14. I just made this loaf. The mixture was quite runny – more like a pancake mix, so it ran over the sides of the loaf tin. Thankfully I sat the loaf tin in an oven pan. I have tasted the warm bits than ran over the sides, Delicious

  15. I want to know too if you can use this recipe in a bread machine. I don’t have one, but my friend does and is looking for a healthy bread recipe for her machine.

  16. I made this bread last night and had two slices for breakfast. The bread did not look all that appealing but it had a really nice moist crumb. I will make it again, hopefully it will look better as I get more experience with it. I thought about using my bread maker but put that idea away for now.

  17. Having surgery in 2 weeks . Wondering how well the bread , cakes , and granola bars freeze ….. Would like to bake ahead so I can continue to eat healthy . Has anyone every froze any of the items ? Would appreciate any comments . Thanks in advance .

    • Remember that the yeast has to eat something. Chances are there wouldn’t be much left of the honey by the time the yeast done its work

  18. Hi there, Just recently joined your blog and I am in LOVE! Just had a question regarding this loaf, I don’t own a stand up mixer but I do have a bread machine, do you think that this recipe would work on the dough cycle? or even on a full bake cycle?
    Thank you 🙂

    • When I made this, I left out the xanthan gum. The consistency of the mixture reminded me of pancake batter. Might be work having a play with

  19. I made this last weekend and it turned out dry and crumbly. It also didn’t double in size during the rising phase. Any suggestions for improvements?

  20. I’m baking this right now and top is brown and I still have
    24 minutes,now what? Should I drop temp or cover lightly with foil?

    • Ok,opened door with 24 minutes to go,took out of oven with 5 minutes left. My bread really double in size like you said before baking. Even though bread baked way fast,its prefect,taste great sliced great.. still can’t believe it baked so fast and still turned out!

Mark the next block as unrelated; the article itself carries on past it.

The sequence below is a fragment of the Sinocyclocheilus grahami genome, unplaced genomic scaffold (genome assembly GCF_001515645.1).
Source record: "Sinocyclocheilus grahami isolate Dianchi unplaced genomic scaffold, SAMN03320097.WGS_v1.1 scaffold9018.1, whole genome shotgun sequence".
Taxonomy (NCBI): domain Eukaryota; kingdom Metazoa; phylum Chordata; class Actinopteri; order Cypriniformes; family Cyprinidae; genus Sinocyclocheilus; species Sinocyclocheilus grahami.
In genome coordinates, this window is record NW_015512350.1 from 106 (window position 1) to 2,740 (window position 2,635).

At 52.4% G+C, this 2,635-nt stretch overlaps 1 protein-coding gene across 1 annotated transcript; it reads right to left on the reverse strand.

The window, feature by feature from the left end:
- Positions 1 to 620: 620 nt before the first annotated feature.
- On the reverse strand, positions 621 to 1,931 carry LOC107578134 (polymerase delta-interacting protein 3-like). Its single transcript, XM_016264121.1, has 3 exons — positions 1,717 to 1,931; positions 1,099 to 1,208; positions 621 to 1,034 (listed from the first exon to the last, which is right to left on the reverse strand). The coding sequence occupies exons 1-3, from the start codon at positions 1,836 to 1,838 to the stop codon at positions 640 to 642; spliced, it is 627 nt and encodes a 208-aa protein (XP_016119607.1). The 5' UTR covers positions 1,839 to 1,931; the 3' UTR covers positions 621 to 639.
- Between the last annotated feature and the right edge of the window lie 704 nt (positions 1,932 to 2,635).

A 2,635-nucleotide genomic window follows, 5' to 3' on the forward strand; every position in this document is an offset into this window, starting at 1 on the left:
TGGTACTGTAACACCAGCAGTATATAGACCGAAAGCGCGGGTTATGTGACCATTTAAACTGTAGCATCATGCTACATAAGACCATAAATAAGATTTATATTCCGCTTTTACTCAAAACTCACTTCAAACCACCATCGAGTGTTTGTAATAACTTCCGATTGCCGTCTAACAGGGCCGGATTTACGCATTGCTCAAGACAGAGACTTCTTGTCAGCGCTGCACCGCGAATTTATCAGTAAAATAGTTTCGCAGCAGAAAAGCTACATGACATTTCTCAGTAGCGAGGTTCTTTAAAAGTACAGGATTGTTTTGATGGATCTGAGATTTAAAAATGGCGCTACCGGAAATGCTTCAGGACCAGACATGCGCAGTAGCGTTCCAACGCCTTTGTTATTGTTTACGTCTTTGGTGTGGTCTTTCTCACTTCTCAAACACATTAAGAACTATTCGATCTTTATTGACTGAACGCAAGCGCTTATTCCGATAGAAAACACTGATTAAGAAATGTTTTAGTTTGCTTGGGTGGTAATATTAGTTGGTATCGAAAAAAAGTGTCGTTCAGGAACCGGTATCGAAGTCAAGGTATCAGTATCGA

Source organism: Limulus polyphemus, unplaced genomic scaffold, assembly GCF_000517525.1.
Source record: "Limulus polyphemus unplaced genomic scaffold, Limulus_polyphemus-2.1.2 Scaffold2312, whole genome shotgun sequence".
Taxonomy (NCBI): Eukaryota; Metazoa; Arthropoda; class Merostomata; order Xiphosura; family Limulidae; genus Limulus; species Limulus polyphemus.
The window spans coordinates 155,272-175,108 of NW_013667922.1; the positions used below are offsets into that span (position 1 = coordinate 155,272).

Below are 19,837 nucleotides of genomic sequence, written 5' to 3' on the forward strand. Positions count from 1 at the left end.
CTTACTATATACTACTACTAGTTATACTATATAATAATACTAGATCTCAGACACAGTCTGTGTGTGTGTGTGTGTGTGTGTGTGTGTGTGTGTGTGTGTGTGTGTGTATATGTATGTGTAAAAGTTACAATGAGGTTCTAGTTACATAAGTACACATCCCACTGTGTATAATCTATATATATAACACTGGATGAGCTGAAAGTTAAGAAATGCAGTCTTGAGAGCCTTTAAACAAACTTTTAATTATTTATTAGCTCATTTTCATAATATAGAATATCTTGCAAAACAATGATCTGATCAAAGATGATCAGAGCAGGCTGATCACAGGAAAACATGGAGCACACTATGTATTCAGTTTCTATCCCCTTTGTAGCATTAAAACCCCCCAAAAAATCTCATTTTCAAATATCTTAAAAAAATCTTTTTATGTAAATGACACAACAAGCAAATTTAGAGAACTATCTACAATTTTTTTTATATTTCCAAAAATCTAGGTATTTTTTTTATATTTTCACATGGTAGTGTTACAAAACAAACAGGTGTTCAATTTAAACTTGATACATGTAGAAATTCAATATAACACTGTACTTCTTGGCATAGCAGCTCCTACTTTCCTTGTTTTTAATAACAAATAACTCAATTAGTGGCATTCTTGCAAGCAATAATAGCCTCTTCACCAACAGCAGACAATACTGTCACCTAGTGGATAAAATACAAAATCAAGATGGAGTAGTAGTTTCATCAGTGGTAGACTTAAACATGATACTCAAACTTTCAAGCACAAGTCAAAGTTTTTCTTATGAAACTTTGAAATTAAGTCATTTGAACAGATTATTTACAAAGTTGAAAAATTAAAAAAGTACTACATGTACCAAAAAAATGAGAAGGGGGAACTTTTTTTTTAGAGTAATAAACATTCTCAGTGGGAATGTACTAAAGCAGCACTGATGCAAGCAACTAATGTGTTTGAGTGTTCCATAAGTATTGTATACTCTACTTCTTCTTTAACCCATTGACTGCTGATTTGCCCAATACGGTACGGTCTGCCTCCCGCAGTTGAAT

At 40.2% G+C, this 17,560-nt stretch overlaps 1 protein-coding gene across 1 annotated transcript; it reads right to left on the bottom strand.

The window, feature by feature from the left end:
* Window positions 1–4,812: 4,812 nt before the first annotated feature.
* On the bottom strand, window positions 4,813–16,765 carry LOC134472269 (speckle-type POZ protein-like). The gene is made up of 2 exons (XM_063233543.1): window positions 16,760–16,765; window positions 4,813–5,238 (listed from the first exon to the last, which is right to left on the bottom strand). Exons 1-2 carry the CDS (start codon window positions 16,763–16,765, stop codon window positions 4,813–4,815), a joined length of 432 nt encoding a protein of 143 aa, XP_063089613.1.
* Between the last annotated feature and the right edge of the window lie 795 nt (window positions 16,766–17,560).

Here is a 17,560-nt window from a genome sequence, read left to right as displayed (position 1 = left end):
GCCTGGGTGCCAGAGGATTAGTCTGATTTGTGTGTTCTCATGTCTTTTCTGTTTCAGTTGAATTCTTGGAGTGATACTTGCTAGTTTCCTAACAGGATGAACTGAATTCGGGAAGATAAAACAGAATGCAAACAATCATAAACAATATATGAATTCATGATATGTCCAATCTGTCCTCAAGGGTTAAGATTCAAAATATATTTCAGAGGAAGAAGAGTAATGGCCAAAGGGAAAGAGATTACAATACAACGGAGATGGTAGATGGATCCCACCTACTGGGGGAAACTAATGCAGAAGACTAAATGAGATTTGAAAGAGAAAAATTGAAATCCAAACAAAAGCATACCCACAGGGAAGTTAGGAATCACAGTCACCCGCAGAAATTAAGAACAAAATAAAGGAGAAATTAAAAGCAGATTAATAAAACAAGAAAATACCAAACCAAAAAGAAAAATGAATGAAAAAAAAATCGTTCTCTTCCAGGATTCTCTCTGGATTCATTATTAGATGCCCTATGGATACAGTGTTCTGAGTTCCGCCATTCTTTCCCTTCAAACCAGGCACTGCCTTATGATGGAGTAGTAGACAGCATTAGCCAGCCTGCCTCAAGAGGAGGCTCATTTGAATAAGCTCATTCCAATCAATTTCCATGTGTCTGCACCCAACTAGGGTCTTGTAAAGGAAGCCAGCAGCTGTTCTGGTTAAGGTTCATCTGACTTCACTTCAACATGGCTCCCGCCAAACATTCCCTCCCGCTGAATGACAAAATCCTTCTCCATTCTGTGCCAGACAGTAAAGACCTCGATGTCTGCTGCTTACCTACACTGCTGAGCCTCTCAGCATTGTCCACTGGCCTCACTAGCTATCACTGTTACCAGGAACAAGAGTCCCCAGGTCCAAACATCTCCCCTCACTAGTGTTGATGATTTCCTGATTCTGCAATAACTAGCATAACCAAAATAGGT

21. This is amazing! I didn’t have the bean flour, so I subbed 2 oz of flax meal and an extra 2 oz of the sorghum flour. I didn’t add the extra seeds the first time. This will be a staple in my freezer. I’m so happy to have good tasting bread again! It’s fantastic toasted!

    • Yay! Happy you liked it Debbie. I’m really excited to hear that people’s substitutions have been working. I love the sounds of yours. I’m working on using this base for a few other recipes – oatmeal honey, cinnamon raisin, ancient grain blend, etc., so I’ll be sure to share those recipes when I have them perfected!

  22. So…. I tried making this bread today and it didn’t rise at all! Being in the northeast, there is no warm place in my house, so I turn the oven on to warm (which is 170 deg F), then turned it off and put the dough in to rise. It didn’t really rise and then I turned the oven back on and up to 375 to bake for 40 minutes. The loaf came out very very dense! (Tasty, but dense!). I didn’t make any ingredient substitutions and weighed out my flour. Any thoughts about what went wrong? I’m wondering if the warming function was too warm and started to bake the bread instead of helping rising?

    • If you have rising issues, it is probably yeast related… How fresh was the yeast you used? I use Fleischmann’s RapidRise fast acting yeast, it’s a live product and so does expire, especially if not stored in a fridge. Did you use warm water to help the yeast start metabolizing the sugar – you should get a strong foamy layer on the surface of the water if its doing its job. I also let the bread rise for at least an hour. With traditional bread you have to knead the bread to help it to grow. The consistency of this bread makes kneading tricky, but it can be done. I take the mix out of the bowl, and sprinkle with more quinoa flour, this allows you to manipulate the dough mix more easily. I also line my surface with more flour which i use to knead the bread. I don’t knead the bread anywhere near as much as normal bread, but i do get a really nice rise on the breads i make. I’m also wondering if more Xanthum Gum would help, as this is meant to be a gluten substitute and so is needed for rising also.

  23. Hi Alyssa – came across your blog and you have a new friend/follower in me! I am a LOVER of quinoa! I started incorporating it into my diet over a year ago and it’s now a staple. I have it almost daily. I love making my own recipes up with it but they’re usually just salads! I know I’ll find a lot more inspiration here! xoxo